Imagine having an affinity with nature where Europe finishes to face the full force of the Atlantic as she unfurls her fury amassed after 3000 miles. It’s all here to discover for the extremities of the Algarve (that is a stunning coastline of miles of untrammelled white beach) are yet to be known by most travelling Brits.
From Drive On Holidays I picked up a car. This medium-sized company has a personal service that was so very heartening after all the fuss a flight can bring and has a wide range to suit all needs and, unlike some, allowed me to collect in Faro and drop off in Lisbon, to have English Sat Nav and to register automatically the tolls I passed through.
I left Faro airport to reach the very point where Portugal meets both Spain, across the Rio Guadiana, and the Atlantic. For I had come to stay at the oldest hotel south of Lisbon Grand House, Vila Real de Santo António.
Assisted by a warm and welcoming doorman I checked in past a beautiful, high-backed settle bench by the staircase and beside Theodore the giant teddy bear who resides in the foyer. The vibe was instantly joyous and splendid; so redolent of the Roaring Twenties and the Belle Epoque and all thoroughly thought through!
The hotel even has its own Grand Beach Club, with an outdoor deck strewn with tables and sun loungers from which I savoured my organic salad and barbecued fish; while within the restaurant glorified in its pending rattan baskets of greenery: a worthy reward from walking the many miles of white sandy beach.
Along the motorway I went, short-circuiting the main touristic belt of central Algarve and towards the region called Alentejo, I drove down straight and long, lovely avenues of cork oaks and olive trees along deserted roads towards windmills, fertile valleys and orange groves. It’s a landscape renowned for its ancient and magical dolmens and cromlechs but, above all, for its production of cork. And all thanks to Dom Pérignon, the wine-making monk who, in the 17th century, revived the use of cork as a tasteless and odourless seal for wine. Indeed, these mature trees get stripped in summer every decade to reveal a raw red underneath until their new bark grows.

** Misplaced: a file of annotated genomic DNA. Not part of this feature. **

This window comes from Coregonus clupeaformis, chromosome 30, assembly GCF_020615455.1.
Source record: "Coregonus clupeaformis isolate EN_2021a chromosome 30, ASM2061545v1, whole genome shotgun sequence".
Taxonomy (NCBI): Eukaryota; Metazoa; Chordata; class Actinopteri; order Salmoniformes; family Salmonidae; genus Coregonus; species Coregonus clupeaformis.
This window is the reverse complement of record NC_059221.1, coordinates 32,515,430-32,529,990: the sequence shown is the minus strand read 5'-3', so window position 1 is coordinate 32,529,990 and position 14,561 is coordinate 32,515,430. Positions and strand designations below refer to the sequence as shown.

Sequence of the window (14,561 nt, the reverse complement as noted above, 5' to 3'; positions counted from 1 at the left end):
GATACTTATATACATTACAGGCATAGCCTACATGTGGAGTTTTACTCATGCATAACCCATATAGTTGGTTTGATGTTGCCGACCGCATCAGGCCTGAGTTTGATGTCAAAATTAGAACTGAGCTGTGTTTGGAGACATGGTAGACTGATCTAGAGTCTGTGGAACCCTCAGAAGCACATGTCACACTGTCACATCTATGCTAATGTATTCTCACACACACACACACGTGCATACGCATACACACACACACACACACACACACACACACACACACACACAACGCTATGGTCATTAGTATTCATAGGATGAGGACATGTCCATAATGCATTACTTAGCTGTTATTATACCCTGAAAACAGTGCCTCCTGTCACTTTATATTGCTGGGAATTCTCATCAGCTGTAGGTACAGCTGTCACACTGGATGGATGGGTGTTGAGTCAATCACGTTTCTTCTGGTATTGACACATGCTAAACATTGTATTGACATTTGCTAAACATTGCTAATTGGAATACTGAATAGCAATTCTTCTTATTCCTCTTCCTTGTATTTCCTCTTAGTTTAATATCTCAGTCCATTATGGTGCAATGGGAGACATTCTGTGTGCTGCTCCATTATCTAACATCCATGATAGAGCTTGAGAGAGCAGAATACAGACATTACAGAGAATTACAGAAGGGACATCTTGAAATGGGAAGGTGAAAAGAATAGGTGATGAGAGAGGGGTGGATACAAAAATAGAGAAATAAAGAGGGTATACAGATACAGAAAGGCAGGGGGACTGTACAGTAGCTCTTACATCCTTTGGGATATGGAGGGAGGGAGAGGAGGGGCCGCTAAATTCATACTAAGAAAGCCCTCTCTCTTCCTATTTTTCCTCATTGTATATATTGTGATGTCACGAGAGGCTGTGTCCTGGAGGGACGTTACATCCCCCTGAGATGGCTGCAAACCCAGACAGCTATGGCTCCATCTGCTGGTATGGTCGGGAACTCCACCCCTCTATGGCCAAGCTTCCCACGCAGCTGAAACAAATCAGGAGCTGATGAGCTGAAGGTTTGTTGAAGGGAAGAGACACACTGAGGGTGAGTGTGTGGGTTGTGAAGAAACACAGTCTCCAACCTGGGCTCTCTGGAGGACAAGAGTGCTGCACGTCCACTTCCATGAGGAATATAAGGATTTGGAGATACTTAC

It was a real find both to discover and to enjoy deep in the middle of nowhere and half an hour up the coast Herdade do Touril. The easy, relaxed vibe was authentic and true to its agricultural roots, with portraits of a shepherd and his wife adorning the walls as well as kitchen instruments painted white. My room had a frame cork headboard, rattan baskets and rugs thus embracing the local crafts living off the land. And all confidently stripped back and finished to a great standard.
The herdade even has a divine plot of land over the Atlantic that leads to a virgin beach which I reached down a steep slope to inhale the freshest of breezes coming off the Atlantic and to enjoy a rocky cliff-top walk and discover concealed coves upon which pounding waves were ready to unleash their furious load.
I strongly recommend Samoqueira beach with its sweeping strands of white sand, Zambujeira do Mar beach as part of the laid-back, white-washed fishing village and Vila Nova de Milfontes, the southern coast’s prettiest town with its tiny church and intricate, winding streets.
Up past Sines, the birthplace of Portugal’s greatest explorer Vasco da Gama in her ‘golden age of discovery’ that was the early 15th century, to reach Eco Suites Resort. Set between Costa Vicentina and Comporta, this state-of-the-art enterprise began in 2019, and with ambitious and expansive plans ahead, is certainly 21st century in character.